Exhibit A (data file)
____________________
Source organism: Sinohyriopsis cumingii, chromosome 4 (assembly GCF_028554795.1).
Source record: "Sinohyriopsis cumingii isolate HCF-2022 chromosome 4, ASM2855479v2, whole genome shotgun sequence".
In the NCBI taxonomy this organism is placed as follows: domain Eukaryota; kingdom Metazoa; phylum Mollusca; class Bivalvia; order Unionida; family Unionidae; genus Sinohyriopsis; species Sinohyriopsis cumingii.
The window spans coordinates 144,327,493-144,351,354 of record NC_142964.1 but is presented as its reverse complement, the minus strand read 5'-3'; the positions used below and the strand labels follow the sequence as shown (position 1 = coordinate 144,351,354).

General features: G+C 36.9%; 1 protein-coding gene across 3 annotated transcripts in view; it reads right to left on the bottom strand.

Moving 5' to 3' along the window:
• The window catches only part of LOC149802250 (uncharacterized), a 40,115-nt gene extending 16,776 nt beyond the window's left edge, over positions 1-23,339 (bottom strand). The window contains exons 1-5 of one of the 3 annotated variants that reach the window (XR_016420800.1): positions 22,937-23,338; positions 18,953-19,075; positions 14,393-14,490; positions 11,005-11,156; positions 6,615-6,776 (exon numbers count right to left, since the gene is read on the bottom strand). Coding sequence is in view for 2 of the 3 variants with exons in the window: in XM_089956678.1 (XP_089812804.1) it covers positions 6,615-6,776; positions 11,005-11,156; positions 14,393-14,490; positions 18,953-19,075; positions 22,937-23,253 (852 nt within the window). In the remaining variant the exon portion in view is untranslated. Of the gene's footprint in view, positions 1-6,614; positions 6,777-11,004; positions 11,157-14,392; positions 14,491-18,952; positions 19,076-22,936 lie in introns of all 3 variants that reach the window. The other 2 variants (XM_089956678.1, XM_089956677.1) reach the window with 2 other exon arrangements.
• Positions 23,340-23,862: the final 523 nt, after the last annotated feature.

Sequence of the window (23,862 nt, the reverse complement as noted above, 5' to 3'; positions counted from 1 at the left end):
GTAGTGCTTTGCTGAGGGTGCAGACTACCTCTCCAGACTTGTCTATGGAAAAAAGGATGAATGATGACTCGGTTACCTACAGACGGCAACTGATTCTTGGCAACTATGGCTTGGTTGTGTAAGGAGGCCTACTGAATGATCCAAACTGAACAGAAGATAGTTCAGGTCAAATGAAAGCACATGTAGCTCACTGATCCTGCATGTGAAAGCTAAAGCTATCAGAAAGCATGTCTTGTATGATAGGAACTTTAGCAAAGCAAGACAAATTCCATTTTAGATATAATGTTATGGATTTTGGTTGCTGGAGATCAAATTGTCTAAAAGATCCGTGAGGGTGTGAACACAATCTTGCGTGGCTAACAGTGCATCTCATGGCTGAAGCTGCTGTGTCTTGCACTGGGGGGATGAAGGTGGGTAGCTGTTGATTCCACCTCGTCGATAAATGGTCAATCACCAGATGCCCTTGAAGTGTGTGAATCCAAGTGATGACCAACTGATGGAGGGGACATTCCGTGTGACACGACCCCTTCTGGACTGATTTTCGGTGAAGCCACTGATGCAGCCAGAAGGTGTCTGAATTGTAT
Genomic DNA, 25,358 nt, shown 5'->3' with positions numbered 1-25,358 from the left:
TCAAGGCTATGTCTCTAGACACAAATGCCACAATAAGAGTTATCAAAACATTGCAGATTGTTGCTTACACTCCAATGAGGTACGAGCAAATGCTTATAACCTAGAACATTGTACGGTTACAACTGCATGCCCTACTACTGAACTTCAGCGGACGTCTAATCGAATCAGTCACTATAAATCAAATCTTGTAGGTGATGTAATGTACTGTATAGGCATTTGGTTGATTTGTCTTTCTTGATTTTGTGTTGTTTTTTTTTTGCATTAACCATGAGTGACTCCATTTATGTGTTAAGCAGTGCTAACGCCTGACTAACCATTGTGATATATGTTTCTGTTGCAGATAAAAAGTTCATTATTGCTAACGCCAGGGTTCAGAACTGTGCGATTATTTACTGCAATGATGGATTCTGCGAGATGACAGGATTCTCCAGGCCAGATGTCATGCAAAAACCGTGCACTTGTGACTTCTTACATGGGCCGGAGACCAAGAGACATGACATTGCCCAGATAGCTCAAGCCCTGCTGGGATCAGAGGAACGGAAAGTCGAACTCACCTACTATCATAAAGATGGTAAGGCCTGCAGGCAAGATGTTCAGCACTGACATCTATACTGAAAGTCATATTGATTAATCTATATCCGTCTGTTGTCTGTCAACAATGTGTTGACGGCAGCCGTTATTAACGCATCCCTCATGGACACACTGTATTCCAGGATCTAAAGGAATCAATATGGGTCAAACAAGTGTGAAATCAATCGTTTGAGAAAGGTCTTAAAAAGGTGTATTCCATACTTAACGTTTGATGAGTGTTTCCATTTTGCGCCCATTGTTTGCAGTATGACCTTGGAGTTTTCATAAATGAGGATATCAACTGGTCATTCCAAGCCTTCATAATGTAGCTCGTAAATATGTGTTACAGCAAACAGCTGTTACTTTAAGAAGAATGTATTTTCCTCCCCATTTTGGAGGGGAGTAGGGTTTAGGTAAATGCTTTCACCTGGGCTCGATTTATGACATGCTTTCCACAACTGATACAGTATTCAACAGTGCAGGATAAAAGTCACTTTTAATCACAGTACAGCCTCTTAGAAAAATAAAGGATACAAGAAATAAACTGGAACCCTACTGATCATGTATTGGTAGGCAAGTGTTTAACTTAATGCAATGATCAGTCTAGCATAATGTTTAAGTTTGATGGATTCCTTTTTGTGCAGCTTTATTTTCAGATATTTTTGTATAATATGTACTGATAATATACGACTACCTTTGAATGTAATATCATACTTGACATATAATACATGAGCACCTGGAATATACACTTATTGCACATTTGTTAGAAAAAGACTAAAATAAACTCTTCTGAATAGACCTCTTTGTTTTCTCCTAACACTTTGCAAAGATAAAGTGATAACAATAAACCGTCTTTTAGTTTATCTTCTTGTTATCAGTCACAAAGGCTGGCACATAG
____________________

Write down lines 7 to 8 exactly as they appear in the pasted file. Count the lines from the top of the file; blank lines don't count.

• The window catches only part of LOC149802250 (uncharacterized), a 40,115-nt gene extending 16,776 nt beyond the window's left edge, over positions 1-23,339 (bottom strand). The window contains exons 1-5 of one of the 3 annotated variants that reach the window (XR_016420800.1): positions 22,937-23,338; positions 18,953-19,075; positions 14,393-14,490; positions 11,005-11,156; positions 6,615-6,776 (exon numbers count right to left, since the gene is read on the bottom strand). Coding sequence is in view for 2 of the 3 variants with exons in the window: in XM_089956678.1 (XP_089812804.1) it covers positions 6,615-6,776; positions 11,005-11,156; positions 14,393-14,490; positions 18,953-19,075; positions 22,937-23,253 (852 nt within the window). In the remaining variant the exon portion in view is untranslated. Of the gene's footprint in view, positions 1-6,614; positions 6,777-11,004; positions 11,157-14,392; positions 14,491-18,952; positions 19,076-22,936 lie in introns of all 3 variants that reach the window. The other 2 variants (XM_089956678.1, XM_089956677.1) reach the window with 2 other exon arrangements.
• Positions 23,340-23,862: the final 523 nt, after the last annotated feature.